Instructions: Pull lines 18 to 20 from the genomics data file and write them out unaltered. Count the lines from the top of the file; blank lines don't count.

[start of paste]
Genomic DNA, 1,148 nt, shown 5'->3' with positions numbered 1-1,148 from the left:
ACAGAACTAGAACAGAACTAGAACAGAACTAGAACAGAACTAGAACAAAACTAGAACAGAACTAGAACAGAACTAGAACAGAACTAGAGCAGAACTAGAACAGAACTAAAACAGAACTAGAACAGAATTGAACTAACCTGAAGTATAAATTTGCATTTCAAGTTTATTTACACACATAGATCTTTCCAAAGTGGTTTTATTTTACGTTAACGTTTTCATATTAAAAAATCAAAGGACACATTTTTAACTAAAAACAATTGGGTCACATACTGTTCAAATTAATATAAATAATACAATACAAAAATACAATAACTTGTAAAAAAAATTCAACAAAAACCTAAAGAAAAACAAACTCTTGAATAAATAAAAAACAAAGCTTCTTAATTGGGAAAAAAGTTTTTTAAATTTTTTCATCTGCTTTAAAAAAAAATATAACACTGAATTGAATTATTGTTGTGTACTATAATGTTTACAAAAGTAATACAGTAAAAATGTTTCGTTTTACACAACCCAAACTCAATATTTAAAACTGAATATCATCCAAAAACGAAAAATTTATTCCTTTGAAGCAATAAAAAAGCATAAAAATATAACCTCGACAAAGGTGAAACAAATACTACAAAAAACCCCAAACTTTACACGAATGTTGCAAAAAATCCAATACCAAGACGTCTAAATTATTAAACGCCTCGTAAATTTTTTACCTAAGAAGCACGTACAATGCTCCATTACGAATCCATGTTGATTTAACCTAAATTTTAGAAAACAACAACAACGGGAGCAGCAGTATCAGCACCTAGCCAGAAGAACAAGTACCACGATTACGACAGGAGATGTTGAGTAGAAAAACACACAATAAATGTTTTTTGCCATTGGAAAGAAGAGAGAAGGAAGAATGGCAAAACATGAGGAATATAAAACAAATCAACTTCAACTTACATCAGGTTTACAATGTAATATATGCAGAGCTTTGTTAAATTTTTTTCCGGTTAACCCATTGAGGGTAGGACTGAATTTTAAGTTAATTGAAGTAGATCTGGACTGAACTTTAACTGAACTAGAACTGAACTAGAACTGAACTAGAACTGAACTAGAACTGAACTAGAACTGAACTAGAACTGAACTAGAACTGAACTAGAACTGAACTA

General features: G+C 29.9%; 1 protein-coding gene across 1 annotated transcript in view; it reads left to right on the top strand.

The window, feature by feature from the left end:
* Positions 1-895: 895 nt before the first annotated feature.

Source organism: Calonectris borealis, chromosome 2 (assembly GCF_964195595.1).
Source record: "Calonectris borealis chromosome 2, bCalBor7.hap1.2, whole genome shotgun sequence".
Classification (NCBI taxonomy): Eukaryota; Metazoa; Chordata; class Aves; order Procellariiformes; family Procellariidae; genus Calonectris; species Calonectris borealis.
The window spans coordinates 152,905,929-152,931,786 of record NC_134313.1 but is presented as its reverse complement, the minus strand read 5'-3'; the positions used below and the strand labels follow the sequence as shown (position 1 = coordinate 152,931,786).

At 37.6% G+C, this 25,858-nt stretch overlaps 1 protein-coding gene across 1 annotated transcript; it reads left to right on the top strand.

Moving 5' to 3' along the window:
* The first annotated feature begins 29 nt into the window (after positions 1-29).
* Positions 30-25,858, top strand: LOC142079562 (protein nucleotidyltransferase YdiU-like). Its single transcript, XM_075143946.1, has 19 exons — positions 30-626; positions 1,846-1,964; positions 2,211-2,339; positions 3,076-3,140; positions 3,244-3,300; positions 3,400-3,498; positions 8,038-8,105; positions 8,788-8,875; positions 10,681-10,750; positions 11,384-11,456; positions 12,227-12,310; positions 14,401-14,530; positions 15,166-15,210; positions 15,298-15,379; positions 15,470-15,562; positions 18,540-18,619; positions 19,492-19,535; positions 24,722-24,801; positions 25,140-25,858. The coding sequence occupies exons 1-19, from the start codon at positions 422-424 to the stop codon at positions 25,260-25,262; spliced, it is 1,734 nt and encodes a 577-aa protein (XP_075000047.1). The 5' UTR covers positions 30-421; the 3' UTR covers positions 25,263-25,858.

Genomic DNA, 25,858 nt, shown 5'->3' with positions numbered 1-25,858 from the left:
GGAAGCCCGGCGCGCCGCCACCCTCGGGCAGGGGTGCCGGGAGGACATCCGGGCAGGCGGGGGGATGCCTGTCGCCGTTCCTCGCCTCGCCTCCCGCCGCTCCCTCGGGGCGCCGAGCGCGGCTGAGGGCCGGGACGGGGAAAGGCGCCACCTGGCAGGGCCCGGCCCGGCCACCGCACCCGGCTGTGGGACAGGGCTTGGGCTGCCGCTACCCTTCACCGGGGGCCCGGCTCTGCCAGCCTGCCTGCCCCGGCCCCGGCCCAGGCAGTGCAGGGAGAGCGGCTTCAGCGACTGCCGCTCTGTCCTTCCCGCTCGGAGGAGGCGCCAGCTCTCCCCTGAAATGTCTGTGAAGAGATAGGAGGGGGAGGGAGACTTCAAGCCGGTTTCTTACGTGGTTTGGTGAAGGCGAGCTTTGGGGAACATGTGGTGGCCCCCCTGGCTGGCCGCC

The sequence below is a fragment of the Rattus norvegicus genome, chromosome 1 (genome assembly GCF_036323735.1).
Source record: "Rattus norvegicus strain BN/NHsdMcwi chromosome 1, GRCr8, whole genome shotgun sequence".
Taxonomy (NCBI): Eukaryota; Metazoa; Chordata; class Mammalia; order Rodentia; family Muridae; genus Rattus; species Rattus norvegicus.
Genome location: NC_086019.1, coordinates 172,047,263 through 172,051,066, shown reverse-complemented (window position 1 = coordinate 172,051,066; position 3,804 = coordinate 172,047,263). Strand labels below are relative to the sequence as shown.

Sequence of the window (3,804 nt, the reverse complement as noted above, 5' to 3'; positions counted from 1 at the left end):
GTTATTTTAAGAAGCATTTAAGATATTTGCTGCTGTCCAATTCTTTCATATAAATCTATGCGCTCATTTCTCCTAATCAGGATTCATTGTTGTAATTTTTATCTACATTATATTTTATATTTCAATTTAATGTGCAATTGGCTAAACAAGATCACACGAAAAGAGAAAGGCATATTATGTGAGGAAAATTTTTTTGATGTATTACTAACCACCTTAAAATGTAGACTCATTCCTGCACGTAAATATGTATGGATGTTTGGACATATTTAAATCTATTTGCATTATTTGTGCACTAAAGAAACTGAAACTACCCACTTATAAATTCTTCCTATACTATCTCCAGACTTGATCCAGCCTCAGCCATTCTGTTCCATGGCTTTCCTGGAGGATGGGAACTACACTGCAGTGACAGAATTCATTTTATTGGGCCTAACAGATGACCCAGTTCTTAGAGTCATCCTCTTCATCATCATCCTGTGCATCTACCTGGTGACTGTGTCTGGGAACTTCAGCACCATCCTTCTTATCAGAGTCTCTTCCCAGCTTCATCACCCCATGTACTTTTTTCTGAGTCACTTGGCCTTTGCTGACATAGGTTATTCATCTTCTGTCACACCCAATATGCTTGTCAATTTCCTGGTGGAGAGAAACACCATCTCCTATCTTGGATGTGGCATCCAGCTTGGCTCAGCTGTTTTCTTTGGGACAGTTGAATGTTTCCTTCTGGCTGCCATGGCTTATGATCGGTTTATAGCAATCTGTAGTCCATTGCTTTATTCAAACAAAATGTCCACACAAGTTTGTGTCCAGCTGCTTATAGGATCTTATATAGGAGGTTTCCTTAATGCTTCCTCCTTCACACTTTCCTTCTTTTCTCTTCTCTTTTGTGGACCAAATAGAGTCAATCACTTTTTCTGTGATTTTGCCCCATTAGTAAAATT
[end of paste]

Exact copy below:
Taxonomy (NCBI): Eukaryota; Metazoa; Chordata; class Mammalia; order Rodentia; family Muridae; genus Rattus; species Rattus norvegicus.
Genome location: NC_086019.1, coordinates 172,047,263 through 172,051,066, shown reverse-complemented (window position 1 = coordinate 172,051,066; position 3,804 = coordinate 172,047,263). Strand labels below are relative to the sequence as shown.

Sequence of the window (3,804 nt, the reverse complement as noted above, 5' to 3'; positions counted from 1 at the left end):